(Sarah Walton, Sophia’s Tale)

My own transformation as a result of writing Sophia’s Tale has deepened my confidence. It does not matter to me that this is not a full length novel. It is the story that wished to be written and resulted in a feeling of wholeness and satisfaction that I overcame my doubts. It has also made me wiser.

“Man’s main task is to give birth to himself,
to become what he potentially is”
(Erich Fromm)



“The wound is where the Light gets in” (Jason Gray)

I stumbled across this song title by the artist Jason Gray when I was mindlessly scrolling through my Facebook feed. This post was shared by Sarah. Intrigued by the title, I clicked into the link and listened.

This happened to be the same time when my baby boy, Mirren, was just vaccinated and was having a slight fever. It’s always torturing to see our loved ones suffered, especially as it seemed like I was the one who pushed him into this “hell”. I kept questioning myself if I’d made the right decision.

When I was listening to the song, the lyrics moved me to tears.

“It’s tricky how the heart works

When the break ups and the big jerks

Make us never wanna hurt that way again

Maybe I’m naive

But in very scar I see

The place where love is trying to break in

‘Cause the wound is where the light gets in”

(Jason Gray)

I reflected on Mirren’s puncture wound from the vaccination. I reflected on my C-section scar, my stretch marks, and my laparoscopic surgery wound last year.

We are so desperate to cover up our wounds like we are ashamed of them. We use every product available to make sure the scars disappear like they never exist. There is this need to appear perfect. This need to look “normal” again after giving birth, like the trauma of the birth has never happened.

This reminds me of the blog article I wrote on “Embracing Vulnerabilities – Why & How.” In my blog, I mentioned the Japanese way of appreciating art called “wabi-sabi”, meaning appreciating beauty as imperfect, impermanent and incomplete. A cracked ceramic bowl, for example, would be mended with golden lacquer and be transformed into a new piece of art.

I realize that it is our imperfections, our scars, and our wounds that make all of us unique as individuals. They represent our soul’s stories that mark our spiritual journey of transformation.

Looking at the big picture, perhaps it doesn’t matter whether one is vaccinated or not, or one goes through natural birth or C-section. All our wounds and imperfections are opportunities for us to experience healing, unconditional love, and to grow and evolve.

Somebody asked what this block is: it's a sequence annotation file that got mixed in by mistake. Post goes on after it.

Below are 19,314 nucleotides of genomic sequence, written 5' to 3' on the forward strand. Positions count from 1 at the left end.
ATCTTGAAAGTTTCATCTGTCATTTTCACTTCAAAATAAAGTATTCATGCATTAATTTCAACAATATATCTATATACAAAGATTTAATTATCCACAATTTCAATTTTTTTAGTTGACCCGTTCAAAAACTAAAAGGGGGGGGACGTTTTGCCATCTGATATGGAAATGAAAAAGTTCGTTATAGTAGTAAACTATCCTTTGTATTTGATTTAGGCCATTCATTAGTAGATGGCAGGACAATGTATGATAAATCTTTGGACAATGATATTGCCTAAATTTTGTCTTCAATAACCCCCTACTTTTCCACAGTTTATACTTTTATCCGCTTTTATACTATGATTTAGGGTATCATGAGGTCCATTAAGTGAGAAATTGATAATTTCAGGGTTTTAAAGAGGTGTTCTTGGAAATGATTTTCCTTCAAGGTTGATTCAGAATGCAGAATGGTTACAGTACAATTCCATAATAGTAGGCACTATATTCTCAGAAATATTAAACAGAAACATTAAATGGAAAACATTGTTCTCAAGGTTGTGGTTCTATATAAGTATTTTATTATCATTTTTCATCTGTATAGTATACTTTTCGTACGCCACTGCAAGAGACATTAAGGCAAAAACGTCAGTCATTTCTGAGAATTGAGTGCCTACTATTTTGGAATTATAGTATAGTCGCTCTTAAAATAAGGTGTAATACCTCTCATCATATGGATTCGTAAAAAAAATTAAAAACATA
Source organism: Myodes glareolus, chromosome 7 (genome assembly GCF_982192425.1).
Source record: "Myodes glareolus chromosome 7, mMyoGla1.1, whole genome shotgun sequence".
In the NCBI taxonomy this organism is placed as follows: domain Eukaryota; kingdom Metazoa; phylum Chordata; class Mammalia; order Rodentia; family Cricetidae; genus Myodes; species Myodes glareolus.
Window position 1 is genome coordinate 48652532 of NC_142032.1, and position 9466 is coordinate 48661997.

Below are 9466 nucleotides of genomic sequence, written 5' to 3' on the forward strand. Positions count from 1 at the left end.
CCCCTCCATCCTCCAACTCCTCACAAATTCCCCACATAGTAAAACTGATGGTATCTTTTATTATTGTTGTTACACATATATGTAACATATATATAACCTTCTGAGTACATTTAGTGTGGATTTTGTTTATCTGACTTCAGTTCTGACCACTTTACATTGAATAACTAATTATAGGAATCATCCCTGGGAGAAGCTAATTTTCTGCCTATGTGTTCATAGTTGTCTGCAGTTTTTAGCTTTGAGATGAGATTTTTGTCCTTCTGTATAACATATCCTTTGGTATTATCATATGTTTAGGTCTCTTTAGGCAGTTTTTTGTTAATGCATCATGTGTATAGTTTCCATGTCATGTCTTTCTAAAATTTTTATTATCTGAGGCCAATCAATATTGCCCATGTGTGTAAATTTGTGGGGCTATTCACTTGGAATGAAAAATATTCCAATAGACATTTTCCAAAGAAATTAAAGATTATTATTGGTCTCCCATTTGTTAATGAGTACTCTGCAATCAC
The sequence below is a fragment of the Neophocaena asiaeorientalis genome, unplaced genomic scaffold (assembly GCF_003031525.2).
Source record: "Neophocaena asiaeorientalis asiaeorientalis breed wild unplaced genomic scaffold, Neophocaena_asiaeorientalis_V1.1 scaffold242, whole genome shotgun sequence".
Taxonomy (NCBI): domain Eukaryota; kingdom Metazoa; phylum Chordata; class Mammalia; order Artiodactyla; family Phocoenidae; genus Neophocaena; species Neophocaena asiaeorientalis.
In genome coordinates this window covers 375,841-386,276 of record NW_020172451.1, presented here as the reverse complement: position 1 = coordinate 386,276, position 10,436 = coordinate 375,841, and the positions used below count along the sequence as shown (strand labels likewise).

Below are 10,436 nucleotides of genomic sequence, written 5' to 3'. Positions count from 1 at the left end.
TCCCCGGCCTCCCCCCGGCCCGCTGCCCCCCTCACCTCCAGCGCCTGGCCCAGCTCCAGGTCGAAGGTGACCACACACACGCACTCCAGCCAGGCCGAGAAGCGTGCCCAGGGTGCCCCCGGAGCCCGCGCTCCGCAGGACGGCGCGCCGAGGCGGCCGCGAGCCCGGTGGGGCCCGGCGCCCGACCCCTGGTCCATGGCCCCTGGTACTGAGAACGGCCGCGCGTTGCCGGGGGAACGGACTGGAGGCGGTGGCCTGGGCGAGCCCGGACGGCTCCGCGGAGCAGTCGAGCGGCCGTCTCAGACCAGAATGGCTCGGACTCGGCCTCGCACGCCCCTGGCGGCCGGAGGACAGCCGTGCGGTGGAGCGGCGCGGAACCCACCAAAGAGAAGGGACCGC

Only when there is a crack, can light penetrate through the darkness. Our wounds are the very symbol of the spiritual lessons that we are here to learn from.

When we allow ourselves to share the story of our wound, we allow the wound to heal. Like cleaning and exposing the wound to air instead of covering it up with a plaster, the process may be painful but then the wound gets healed completely.

Everyone is a storyteller. Some prefer to tell their story. Some prefer to write it down. Whatever your soul wants to share, whatever you like to write, it is yours to keep. You don’t need to share it with other people. You don’t need to publish it. Writing is a channel for your soul to communicate with you, to allow the wisdom of your wounds to speak to you.

Through our wounds, we go through a rebirth and are once again reconnected to ourselves.



Having witnessed Tania’s courageous journey into motherhood and reading her July blog, I agreed that the journey writers and new mothers undergo goes through similar stages that results in a new version of the Self.

Wounds are gateways to wisdom. Every wound leaves a scar and every scar tells a story. Whether the scar is on the skin as some women experience in childbirth, or inside the heart, it holds the potential to be transformed into wisdom.


Tania Ho is the founder of Museflower Spa and Sarah Walton is the founder of Soul Writing Retreats. Together they deliver the Museflower Soul Bliss Retreat. Its goal is to nourish your creative spirit and feed your soul so you feel totally blissed out. 

Museflower Soul Bliss Retreat aims to take participants into deep connection with the wisdom of their soul – and through the work they give birth to over the five days, to transform their inner being in a safe and joyful way.

This year’s Museflower Soul Bliss Retreat: Let Your Soul Speak with Soul Writing and Meditation takes place at Museflower Retreat & Spa from Oct 11 – 16, 2018. For more information about this retreat, please visit: or


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About Tania Ho


Founder and owner of Museflower Retreat & Spa, Tania is a Hong Kong native who now makes her home at the retreat in Chiang Rai. Trained in a number of holistic therapies including Flower Essence consultation and Hado Counseling, Tania believes that healing can take place when we start making changes from within, and it starts from listening to the voice of our soul within.

Museflower Retreat & Spa provides a quiet space for city people who feel stressed out, disconnected and tired an opportunity to get away, slow down and learn to reconnect to themselves again. To receive a free 500THB credit voucher to use towards your next retreat or spa booking at Museflower, subscribe to our newsletter and claim your free gift here.


About Sarah Walton


Sarah is an author and has a PhD in Creative Writing from the University of Hull in the UK, where she taught creative writing to undergraduates. She developed an approach to writing from the intuition that combines meditation and free-writing techniques for beginners as well as writers experiencing “writers’ block”. She believes that everyone has a unique story within them, a story their soul yearns to tell.

Categories: Creative Writing